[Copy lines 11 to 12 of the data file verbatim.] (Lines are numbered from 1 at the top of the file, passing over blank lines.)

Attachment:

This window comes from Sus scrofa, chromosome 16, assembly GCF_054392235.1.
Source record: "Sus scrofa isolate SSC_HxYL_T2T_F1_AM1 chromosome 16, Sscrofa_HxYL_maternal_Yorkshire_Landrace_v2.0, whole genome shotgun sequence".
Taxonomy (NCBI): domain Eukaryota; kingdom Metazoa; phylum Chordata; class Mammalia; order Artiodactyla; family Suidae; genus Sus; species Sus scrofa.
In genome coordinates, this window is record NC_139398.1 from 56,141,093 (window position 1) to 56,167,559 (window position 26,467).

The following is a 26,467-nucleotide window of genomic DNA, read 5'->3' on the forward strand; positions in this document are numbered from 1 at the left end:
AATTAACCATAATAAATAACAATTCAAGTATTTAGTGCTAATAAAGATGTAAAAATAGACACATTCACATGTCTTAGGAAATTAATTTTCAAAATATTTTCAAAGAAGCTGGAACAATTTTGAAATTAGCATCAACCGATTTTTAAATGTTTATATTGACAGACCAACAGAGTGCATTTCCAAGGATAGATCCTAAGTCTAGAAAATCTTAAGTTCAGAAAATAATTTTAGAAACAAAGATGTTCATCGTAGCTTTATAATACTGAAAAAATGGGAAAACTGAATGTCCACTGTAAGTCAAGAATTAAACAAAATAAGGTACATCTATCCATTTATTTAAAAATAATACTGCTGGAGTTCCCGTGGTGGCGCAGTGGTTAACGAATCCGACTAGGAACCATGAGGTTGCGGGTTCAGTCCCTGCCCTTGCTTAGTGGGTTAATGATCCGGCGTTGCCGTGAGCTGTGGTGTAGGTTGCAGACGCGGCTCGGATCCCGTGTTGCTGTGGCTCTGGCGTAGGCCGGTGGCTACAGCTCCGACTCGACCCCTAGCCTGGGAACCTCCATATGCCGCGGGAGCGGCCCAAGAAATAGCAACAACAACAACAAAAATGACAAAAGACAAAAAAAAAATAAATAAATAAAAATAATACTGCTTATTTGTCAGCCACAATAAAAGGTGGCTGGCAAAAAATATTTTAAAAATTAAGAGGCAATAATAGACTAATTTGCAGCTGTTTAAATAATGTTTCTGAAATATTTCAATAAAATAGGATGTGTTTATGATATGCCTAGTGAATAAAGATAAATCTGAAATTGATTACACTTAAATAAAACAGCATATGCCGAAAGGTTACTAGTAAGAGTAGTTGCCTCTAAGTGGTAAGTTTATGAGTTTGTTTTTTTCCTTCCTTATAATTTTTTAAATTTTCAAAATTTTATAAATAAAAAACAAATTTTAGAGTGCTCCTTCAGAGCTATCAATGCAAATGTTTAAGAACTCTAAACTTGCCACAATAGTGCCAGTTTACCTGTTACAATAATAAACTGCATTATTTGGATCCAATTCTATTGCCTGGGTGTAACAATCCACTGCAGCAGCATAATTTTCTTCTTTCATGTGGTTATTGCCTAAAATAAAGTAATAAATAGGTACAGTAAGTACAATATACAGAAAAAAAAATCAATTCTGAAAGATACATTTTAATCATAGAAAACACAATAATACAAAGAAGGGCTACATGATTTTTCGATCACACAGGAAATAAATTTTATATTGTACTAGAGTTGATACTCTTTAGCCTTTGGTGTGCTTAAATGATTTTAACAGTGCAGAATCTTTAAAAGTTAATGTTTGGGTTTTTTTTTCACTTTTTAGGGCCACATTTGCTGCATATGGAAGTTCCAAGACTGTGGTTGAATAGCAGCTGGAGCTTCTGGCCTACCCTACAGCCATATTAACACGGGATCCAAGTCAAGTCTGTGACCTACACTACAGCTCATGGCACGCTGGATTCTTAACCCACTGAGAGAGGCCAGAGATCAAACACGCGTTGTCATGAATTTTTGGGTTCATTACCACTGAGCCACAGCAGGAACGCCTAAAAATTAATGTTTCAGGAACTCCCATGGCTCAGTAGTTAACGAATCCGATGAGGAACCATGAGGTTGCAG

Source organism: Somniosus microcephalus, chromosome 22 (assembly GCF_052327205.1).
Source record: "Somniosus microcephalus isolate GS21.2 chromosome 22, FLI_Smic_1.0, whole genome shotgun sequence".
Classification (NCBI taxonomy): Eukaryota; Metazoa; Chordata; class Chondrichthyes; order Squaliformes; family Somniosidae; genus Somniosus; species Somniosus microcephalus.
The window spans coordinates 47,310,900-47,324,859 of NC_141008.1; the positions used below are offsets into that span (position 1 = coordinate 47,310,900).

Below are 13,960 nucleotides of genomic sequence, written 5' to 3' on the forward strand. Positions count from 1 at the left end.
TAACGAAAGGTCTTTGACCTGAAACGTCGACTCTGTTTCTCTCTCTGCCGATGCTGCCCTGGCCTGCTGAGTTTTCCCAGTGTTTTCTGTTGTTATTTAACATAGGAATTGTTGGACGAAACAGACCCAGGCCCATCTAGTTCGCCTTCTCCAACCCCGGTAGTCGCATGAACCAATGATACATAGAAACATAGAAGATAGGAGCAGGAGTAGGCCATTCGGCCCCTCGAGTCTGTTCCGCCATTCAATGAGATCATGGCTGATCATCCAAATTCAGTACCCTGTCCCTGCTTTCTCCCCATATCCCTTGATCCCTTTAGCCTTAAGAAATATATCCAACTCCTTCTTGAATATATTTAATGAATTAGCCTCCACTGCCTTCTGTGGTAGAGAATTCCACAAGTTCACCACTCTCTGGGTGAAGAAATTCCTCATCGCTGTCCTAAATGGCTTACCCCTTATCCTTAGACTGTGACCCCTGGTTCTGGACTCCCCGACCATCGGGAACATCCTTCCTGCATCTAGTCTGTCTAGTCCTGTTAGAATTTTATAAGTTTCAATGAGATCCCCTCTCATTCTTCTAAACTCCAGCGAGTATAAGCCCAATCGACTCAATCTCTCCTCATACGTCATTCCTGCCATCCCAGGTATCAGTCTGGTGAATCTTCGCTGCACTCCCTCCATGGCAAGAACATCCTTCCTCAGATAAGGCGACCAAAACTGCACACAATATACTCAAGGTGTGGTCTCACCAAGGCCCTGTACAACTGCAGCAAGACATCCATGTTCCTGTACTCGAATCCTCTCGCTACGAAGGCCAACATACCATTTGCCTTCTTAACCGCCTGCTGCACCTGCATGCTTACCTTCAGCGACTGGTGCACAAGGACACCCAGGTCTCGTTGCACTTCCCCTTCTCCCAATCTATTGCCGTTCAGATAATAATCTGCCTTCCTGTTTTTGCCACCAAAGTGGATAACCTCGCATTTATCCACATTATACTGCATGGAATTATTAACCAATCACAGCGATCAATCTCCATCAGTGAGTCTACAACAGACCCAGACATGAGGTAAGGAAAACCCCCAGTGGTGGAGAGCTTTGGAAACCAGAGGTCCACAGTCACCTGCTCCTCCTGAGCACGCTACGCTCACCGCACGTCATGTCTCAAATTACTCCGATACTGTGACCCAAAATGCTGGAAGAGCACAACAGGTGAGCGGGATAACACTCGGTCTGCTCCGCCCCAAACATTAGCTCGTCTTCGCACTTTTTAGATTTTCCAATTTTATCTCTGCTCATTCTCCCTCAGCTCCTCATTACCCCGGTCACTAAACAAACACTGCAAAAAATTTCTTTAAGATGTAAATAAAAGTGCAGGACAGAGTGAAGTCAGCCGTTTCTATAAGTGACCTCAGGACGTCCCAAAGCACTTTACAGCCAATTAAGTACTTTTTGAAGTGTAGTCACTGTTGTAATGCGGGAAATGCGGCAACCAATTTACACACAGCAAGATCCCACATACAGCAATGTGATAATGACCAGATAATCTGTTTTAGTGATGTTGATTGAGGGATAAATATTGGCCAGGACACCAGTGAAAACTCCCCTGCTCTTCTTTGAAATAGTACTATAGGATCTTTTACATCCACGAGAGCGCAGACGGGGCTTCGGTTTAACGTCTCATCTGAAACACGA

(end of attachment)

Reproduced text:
Below are 13,960 nucleotides of genomic sequence, written 5' to 3' on the forward strand. Positions count from 1 at the left end.
TAACGAAAGGTCTTTGACCTGAAACGTCGACTCTGTTTCTCTCTCTGCCGATGCTGCCCTGGCCTGCTGAGTTTTCCCAGTGTTTTCTGTTGTTATTTAACATAGGAATTGTTGGACGAAACAGACCCAGGCCCATCTAGTTCGCCTTCTCCAACCCCGGTAGTCGCATGAACCAATGATACATAGAAACATAGAAGATAGGAGCAGGAGTAGGCCATTCGGCCCCTCGAGTCTGTTCCGCCATTCAATGAGATCATGGCTGATCATCCAAATTCAGTACCCTGTCCCTGCTTTCTCCCCATATCCCTTGATCCCTTTAGCCTTAAGAAATATATCCAACTCCTTCTTGAATATATTTAATGAATTAGCCTCCACTGCCTTCTGTGGTAGAGAATTCCACAAGTTCACCACTCTCTGGGTGAAGAAATTCCTCATCGCTGTCCTAAATGGCTTACCCCTTATCCTTAGACTGTGACCCCTGGTTCTGGACTCCCCGACCATCGGGAACATCCTTCCTGCATCTAGTCTGTCTAGTCCTGTTAGAATTTTATAAGTTTCAATGAGATCCCCTCTCATTCTTCTAAACTCCAGCGAGTATAAGCCCAATCGACTCAATCTCTCCTCATACGTCATTCCTGCCATCCCAGGTATCAGTCTGGTGAATCTTCGCTGCACTCCCTCCATGGCAAGAACATCCTTCCTCAGATAAGGCGACCAAAACTGCACACAATATACTCAAGGTGTGGTCTCACCAAGGCCCTGTACAACTGCAGCAAGACATCCATGTTCCTGTACTCGAATCCTCTCGCTACGAAGGCCAACATACCATTTGCCTTCTTAACCGCCTGCTGCACCTGCATGCTTACCTTCAGCGACTGGTGCACAAGGACACCCAGGTCTCGTTGCACTTCCCCTTCTCCCAATCTATTGCCGTTCAGATAATAATCTGCCTTCCTGTTTTTGCCACCAAAGTGGATAACCTCGCATTTATCCACATTATACTGCATGGAATTATTAACCAATCACAGCGATCAATCTCCATCAGTGAGTCTACAACAGACCCAGACATGAGGTAAGGAAAACCCCCAGTGGTGGAGAGCTTTGGAAACCAGAGGTCCACAGTCACCTGCTCCTCCTGAGCACGCTACGCTCACCGCACGTCATGTCTCAAATTACTCCGATACTGTGACCCAAAATGCTGGAAGAGCACAACAGGTGAGCGGGATAACACTCGGTCTGCTCCGCCCCAAACATTAGCTCGTCTTCGCACTTTTTAGATTTTCCAATTTTATCTCTGCTCATTCTCCCTCAGCTCCTCATTACCCCGGTCACTAAACAAACACTGCAAAAAATTTCTTTAAGATGTAAATAAAAGTGCAGGACAGAGTGAAGTCAGCCGTTTCTATAAGTGACCTCAGGACGTCCCAAAGCACTTTACAGCCAATTAAGTACTTTTTGAAGTGTAGTCACTGTTGTAATGCGGGAAATGCGGCAACCAATTTACACACAGCAAGATCCCACATACAGCAATGTGATAATGACCAGATAATCTGTTTTAGTGATGTTGATTGAGGGATAAATATTGGCCAGGACACCAGTGAAAACTCCCCTGCTCTTCTTTGAAATAGTACTATAGGATCTTTTACATCCACGAGAGCGCAGACGGGGCTTCGGTTTAACGTCTCATCTGAAACACGA